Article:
Goodreads helps you keep track of books you want to read.
Start by marking “Throwaway Daughter” as Want to Read:
Throwaway Daughter
Enlarge cover
Rate this book
Clear rating
Open Preview

Throwaway Daughter

3.58 of 5 stars 3.58  ·  rating details  ·  311 ratings  ·  42 reviews
A dramatic and moving YA novel by Ting-xing Ye, the internationally acclaimed author of A Leaf in the Bitter Wind, working with her husband, William Bell, author of the award-winning novels for young adults Forbidden City, Zack, and Stones.
.
Throwaway Daughter tells the dramatic and moving story of Grace Dong-mei Parker, a typical Canadian teenager until the day she witness...more
Paperback, 320 pages
Published April 27th 2004 by Seal Books (first published April 15th 2003)
more details... edit details

Friend Reviews

To see what your friends thought of this book, please sign up.

Reader Q&A

To ask other readers questions about Throwaway Daughter, please sign up.

Be the first to ask a question about Throwaway Daughter

Community Reviews

(showing 1-30 of 527)
filter  |  sort: default (?)  |  rating details
Mark Matthews
If you want to tell the truth, it's best to tell it in a story. Facts are static and just get in the way. And the novel The Throwaway Daughter tells many truths about the nature of chinese adoption on both a micro and macro level. Still, it is important to remember that this is fiction, and uses all of the creative licenses as such.

If you have an investment or connection to adoption from China, I would say this is a 5 star novel. The description of the novel does not do it justice and is inaccu...more
Pooker
I enjoyed this book. It was an easy read and a very interesting story. Grace Parker, now a teenager in the story, was abandoned as a new-born on the steps of a Chinese orphanage. She was adopted by a middle-class Canadian couple. Her adoptive parents do not hide the fact that she was adopted and, in fact, encourage her to learn about her culture.

As a child and young teenager, Grace has absolutely no interest in learning about her origins. In fact, she resents her parents' encouragement to do so....more
Vinijaa
The novel Throwaway Daughter by Ting Xing Ye is about a Chinese girl adopted by Canadian parents. Grace, the main character, changes from someone who does not care about her background to someone who wants to find out who she really is. The theme of identity is explored through style and character. The author, Ting Xing Ye, does an excellent job of illustrating this theme through the perspectives of different characters. The novel begins with Grace talking about how she came to be adopted, and...more
Mark

If you want to tell the truth, its best to tell it in a story. Facts are static and just get in the way. And the story of The Throwaway Daughter told many truths about the nature of chinese adoption on both a micro and macro level.

If you have an investment or connection to adoption from China, this is a definite 5 star novel. The description of the novel does not do it justice and is
inaccurate. Only about 40% of the novel is told form the point of view of the girl, and then young woman, adopted...more
Saralena
Summary:
This book is about an adopted Chinese girl, Grace, and her struggle between her Chinese heritage and the relationship with her mother. At first, Grace wants nothing to do with her past or old family, but slowly, over the years, her curiosity grows into longing and she decides to go study in China. Last minute, she decides that she wants to try and find her mother, who mysteriously dropped her off on the steps of an orphanage oh-so long ago.

Opinion:
I really, really enjoyed this book, most...more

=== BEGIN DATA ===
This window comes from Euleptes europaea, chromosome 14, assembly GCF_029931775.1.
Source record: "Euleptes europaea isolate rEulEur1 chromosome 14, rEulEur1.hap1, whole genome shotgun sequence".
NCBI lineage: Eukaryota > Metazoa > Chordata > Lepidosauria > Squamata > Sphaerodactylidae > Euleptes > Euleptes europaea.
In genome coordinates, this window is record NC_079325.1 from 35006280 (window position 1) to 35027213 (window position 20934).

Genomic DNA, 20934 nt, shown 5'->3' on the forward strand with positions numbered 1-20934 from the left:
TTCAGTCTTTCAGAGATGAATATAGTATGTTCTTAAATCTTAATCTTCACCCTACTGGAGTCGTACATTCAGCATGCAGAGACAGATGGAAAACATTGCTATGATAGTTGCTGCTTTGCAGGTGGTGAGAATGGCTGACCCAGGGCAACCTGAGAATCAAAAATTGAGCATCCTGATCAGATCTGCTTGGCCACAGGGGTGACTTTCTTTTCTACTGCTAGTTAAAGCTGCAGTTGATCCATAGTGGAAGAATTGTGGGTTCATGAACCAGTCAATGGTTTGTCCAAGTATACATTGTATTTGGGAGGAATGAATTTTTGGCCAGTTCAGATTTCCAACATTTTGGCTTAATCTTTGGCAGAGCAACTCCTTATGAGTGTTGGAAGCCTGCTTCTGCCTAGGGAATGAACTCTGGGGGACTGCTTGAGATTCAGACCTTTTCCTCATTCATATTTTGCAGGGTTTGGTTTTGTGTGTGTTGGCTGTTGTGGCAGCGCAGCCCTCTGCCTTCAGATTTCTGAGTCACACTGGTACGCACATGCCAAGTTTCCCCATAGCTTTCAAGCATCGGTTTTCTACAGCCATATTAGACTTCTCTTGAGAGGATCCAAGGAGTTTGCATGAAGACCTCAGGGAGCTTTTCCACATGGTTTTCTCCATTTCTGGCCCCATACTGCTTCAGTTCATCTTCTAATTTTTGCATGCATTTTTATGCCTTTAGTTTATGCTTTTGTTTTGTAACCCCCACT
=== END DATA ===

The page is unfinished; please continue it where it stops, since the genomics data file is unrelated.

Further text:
Olivia
How would you feel if you were unwanted, just because you were a girl? A throwaway daughter. Ting-xing Ye tells the story of how an adopted, Chinese girl makes her way from Canada to China in search of her real parents.

Grace Dong-mei Parker was adopted at birth by a Canadian family. Throughout her life, she longs to know who her parents are and sets off on a journey to find them. Throwaway Daughter goes through everyone’s perspective of how they became parents, siblings or just acquaintances of...more
Louise
Although this novel was a national bestseller and was shortlisted for the White Pine Young Readers' Choice Award, it was a powerful, dramatic and mesmerizing story. At 295 pages, I couldn't put it down and read it in one sitting in a couple of hours. This easily could have been printed as an adult fiction as well. The writing reminds me of novels by Gail Tsukiyama and Lisa See.

The author, Ting-Xing Ye, was born in Shanghai, China in 1952 and was an interpreter for the Chinese government. She lef...more
Heidi
This review has been hidden because it contains spoilers. To view it, click here.
Calvin
Nov 21, 2013 Calvin rated it 3 of 5 stars
Recommends it for: young adults
Recommended to Calvin by: School Librarian
This was published as a young-adult novel (it could also have been published as an adult novel). Since I was teaching at the time, I resourced the school librarian. She recommended that I read this book, because at the time I was working with students in an English as a Second Language class (E.S.L.) and needed a teaching tool that might be culturally specific to the majority of Mandarin speaking students in the class. I liked the theme and plot, also the fact that the author herself was from C...more
Melissa

“You can't be two people at the same time not without ending up in a mental institution. I'm not just Grace Parker. I've accepted that. I wasn't born at Soldiers' Memorial. I was unwanted by my so called real parents. That's the hard part, like a toothache that won't go away. They got rid of me.”

Grace was adopted as a very young baby and has grown up in Canada without giving much thought to her Chinese heritage. She never really saw what the “big deal” was about the Chinese culture that she was...more
Seosaimhthin
I don't give this a particularly high rating because there is better adoption text out there and this, as a fiction, has significant flaws. The beginning of the book is of the most value. We meet Grace, Chinese-Canadian adoptee. Her mother, to, in her words, 'preserve her heritage', insists on calling her Dong-Mei at home, something Grace finds annoying as she shows little interest in China and has never been. She grows up, however, when viewing the Tianamen Sq massacres on TV and, as she sudden...more
Crystal Allen
Jul 31, 2009 Crystal Allen rated it 3 of 5 stars
Recommends it for: young adults
Shelves: fiction
I had never heard of this book but I saw it at the library, read the back and was intrigued. Throwaway Daughter had the potential to be SO fabulous if it had just dug a bit deeper. I loved the idea of the story. A baby girl is adopted from China and as she is growing up has no interest in her heritage. Then one day she see's the tragedies unfolding in Tiananmen Square. She wonders if her birth family is being affected by the political upheaval in China. When she graduates from highschool she ask...more